Then, one remembers the wanton lack of regard for the lives and well-being of our soldiers and civilians, as well as the brutality that the military chose to inflict on them, as they saw the occasion to warrant and particularly as our military fortunes deteriorated. And how can anyone deny that "the other" must have fared worse, perhaps much more so, at its hands than our own people?
Who knows, perhaps the Committee has enough evidence of its own to leave reasonable doubt at to the veracity of the testimonies of the women who have come forward. That, perhaps, would acquit the Japanese military in a criminal court of law. Others have discovered, however, that the rules of evidence are more relaxed in other courts. And it is in the court of public opinion, the easiest one of all and the only one that counts in this instant, that the Committee will miserably fail. Mr. Ohnishi's claims to the contrary, Mr. Abe, for all his lack of knowledge of rules of evidence, seems to have always been aware of this and acted accordingly. Let us hope he continues to do so.
(Sidebar 1) Field commanders, officers, common soldiers, made it up as they went along, as the situation, in their minds, warranted. There was no systemic effort sustained over time to perpetrate atrocities. (Unless you judge involvement in prostitution itself an act whose perpetrators are beyond redemption. But these were different times, and the world was at war.) This is where the Japanese experience separates, like so many other acts of moral desolation, from the Holocaust. Needless to say, to the victims, this distinction matters not one whit.
(sidebar 2) I hope Congressman Honda ceases and desists with his ideas of a resolution, though. If passed, I predict that the shoe will be on the other foot in the Japanese body politic. There will be a strong desire to revisit many other scenes in our wartime history where we will be able to heap anger and scorn on the acts of the Allied Forces (the Soviets not excepted), including and beyond the familiar litanies over the two atomic bombs and the indiscriminate bombing of civilians with weapons, among other things, that drew the wrath of the international community during the Vietnam War. We may also want to reopen debate on history that, in the community of nations, properly belongs to others.
I have become so disillusioned (partly because I spent an entire futile weekend trying to parse the latest Six Party deal) that I can't help wondering if Christopher R. Hill is saying this to keep the deal alive past the 60 day declaration period.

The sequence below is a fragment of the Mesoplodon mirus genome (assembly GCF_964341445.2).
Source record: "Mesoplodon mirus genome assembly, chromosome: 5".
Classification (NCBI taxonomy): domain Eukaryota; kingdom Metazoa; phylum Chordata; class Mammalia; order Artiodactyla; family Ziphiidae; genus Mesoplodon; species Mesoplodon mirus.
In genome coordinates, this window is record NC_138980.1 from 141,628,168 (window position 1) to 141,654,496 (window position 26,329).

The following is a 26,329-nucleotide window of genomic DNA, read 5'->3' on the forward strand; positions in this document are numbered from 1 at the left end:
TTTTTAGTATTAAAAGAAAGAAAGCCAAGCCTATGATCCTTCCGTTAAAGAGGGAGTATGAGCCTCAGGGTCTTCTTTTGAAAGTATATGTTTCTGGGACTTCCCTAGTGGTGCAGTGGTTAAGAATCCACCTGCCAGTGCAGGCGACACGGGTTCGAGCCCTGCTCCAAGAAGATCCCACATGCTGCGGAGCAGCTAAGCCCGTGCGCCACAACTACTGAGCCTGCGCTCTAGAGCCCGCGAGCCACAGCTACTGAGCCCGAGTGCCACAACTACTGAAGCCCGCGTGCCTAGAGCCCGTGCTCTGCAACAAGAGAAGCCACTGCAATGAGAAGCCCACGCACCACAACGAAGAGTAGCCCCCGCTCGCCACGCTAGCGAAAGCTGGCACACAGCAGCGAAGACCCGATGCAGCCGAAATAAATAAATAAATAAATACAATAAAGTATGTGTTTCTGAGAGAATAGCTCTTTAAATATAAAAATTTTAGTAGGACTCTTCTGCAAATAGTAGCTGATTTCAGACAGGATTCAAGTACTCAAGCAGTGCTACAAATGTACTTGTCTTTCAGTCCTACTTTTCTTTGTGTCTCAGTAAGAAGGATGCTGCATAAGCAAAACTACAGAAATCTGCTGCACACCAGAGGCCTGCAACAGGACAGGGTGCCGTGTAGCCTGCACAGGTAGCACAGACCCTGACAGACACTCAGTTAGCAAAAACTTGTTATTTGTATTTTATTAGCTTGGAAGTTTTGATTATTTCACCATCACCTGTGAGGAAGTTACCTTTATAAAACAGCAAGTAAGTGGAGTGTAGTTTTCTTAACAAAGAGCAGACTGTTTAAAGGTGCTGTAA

Thursday, March 01, 2007
"Increasing tensions between Washington and Tehran have revived New York Police Department concerns that Iranian agents may already have targeted the city for terror attacks. Such attacks could be aimed at bridges and tunnels, Jewish organizations and Wall Street, NYPD briefers told security execs last fall, according to a person with access to the briefing materials who asked for anonymity because of the sensitive subject matter."
"In November 2003, Ahmad Safari and Alireaza Safi, described as Iranian Mission "security" personnel, were detained by transit cops when they were seen videotaping subway tracks from Queens to Manhattan at 1:10 in the morning."
""We're concerned that Iranian agents were engaged in reconnaissance that might be used in an attack against New York City at some future date," Police Commissioner Raymond W. Kelly told NEWSWEEK. "
So, someone leaks a document dating back to last fall, Newsweek brings up an admittedly disturbing incident from 2003 and gets a quote from the New York Police Commissioner, and voila, a headline with a question mark at the end is born.
Post-revolutionary Iran has been the source of support of terrorist activity against US interests overseas, so I don't blame New York for looking into contingencies. However, I can't understand why Iran would want to go back to those days, and on US territory at that, and invite a full-frontal US attack, when they are doing their best to bluff and wheedle their way to a full fuel cycle and likely worse and enhance its growing role as a major regional power. Unless, of course, the assumption is that the US is going to attack first.
So, it's either a desperate effort to fill the pages (website?) on a slow day, or it fails to give us sufficient context to support five, six-months old material. Either way, it's a hack job.
It should give conspiracy theorists in Iran food for thought.